You have lost your job and now you’re looking for another. Tell everyone you know. Your first thought might be to keep the information to yourself and I understand that. However, you need to overcome that initial instinct so you can prepare for what’s to come.

Telling your story often you will find you can never know where the next lead or opportunity will come from. They can literally appear from out of nowhere. Until you opened your mouth, you had no idea your neighbor of 15 years is a good friend with the hiring authority for that choice position you are after. Or, the high school or college buddy you haven’t seen or talked to in the past 20 years reaches out unexpectedly. You talk and find out he or she is well-connected in the industry you are trying to get into.

In these situations, you will need your connections to refer you to the people you need to get to. Likewise, the more people you talk to, the more referrals they are likely to provide. They can provide job leads you were unaware of, they can give you names and contact info of people at your target companies and they can uncover additional sources of leads. All of those activities can be considered prospecting. And you thought you weren’t good at sales.

Next is setting appointments:

On this step there is no direct correlation between the sales process and the job search. In sales, one can call prospect after prospect until they have the necessary number of appointments set to meet their goal. When looking for a job, unfortunately you cannot call every company you would like to work for and set interviews with the hiring managers. It would be nice if it worked that way but I’m quite certain those hiring authorities will have something to say about that. Instead, be ready when your phone does ring and a recruiter wants to schedule an interview. The goal is to have so many opportunities working at one time that you can have multiple interviews in any given week.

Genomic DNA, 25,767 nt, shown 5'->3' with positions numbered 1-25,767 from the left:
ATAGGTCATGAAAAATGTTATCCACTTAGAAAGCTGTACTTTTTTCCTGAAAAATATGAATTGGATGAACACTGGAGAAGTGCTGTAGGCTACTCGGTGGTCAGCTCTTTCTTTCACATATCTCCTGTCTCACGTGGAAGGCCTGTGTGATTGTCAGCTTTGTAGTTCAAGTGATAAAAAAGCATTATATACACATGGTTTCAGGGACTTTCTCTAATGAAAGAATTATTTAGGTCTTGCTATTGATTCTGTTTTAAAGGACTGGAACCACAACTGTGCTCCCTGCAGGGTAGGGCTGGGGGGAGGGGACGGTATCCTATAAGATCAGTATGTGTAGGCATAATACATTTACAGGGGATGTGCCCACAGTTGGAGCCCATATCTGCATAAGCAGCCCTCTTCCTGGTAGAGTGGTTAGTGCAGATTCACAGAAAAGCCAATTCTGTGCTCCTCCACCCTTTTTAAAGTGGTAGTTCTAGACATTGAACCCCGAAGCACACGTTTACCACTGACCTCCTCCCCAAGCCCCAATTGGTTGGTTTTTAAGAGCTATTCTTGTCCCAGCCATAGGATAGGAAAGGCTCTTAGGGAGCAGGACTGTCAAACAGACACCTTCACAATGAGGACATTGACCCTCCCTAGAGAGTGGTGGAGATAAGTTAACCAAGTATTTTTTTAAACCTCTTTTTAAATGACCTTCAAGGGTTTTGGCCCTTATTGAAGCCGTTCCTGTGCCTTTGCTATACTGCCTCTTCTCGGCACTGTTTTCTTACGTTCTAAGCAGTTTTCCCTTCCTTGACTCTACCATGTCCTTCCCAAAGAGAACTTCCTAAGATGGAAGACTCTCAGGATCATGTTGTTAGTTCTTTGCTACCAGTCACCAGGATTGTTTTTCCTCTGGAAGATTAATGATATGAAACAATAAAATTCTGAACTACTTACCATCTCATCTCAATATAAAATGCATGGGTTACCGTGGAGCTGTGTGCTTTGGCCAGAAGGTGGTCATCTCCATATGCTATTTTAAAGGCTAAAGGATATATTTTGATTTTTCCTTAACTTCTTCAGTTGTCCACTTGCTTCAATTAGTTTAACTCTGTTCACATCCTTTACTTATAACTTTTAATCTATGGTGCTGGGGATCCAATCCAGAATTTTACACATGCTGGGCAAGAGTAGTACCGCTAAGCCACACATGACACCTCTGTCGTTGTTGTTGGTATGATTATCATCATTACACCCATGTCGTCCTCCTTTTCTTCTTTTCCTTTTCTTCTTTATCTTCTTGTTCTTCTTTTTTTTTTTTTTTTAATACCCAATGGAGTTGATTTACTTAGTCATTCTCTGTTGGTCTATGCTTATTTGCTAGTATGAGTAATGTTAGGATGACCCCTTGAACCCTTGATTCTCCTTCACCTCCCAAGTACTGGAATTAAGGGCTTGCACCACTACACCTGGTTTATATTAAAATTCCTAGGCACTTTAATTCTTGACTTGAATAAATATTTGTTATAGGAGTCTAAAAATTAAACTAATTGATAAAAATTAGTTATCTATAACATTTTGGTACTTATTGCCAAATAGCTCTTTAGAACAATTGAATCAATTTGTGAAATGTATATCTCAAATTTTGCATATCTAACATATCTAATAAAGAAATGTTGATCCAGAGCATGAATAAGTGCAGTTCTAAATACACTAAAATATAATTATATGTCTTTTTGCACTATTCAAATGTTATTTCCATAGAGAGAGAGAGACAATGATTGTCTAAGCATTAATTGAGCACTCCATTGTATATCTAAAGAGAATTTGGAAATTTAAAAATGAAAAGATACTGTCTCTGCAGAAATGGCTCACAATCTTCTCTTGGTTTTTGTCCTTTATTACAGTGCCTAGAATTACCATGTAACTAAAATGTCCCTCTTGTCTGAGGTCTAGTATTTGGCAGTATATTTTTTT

There is a good chance that your first interview will be a phone interview. If you successfully pass that test they will be scheduling the follow-up face-to-face (F2F) interview. And like the professional sales person you are, you want to schedule that next interview before you are off the phone. It may not always happen. But at the very least you want to ask the question: “Let’s go ahead and set that interview now. Is Thursday at 2:00 or Friday at 11:00 better for the hiring manager?”

Phrasing it that way is called the alternate advance. Give them an option to choose from. If neither of them works for the hiring manager they have to say so and will more than likely come back with yet another alternative.

Making your presentation: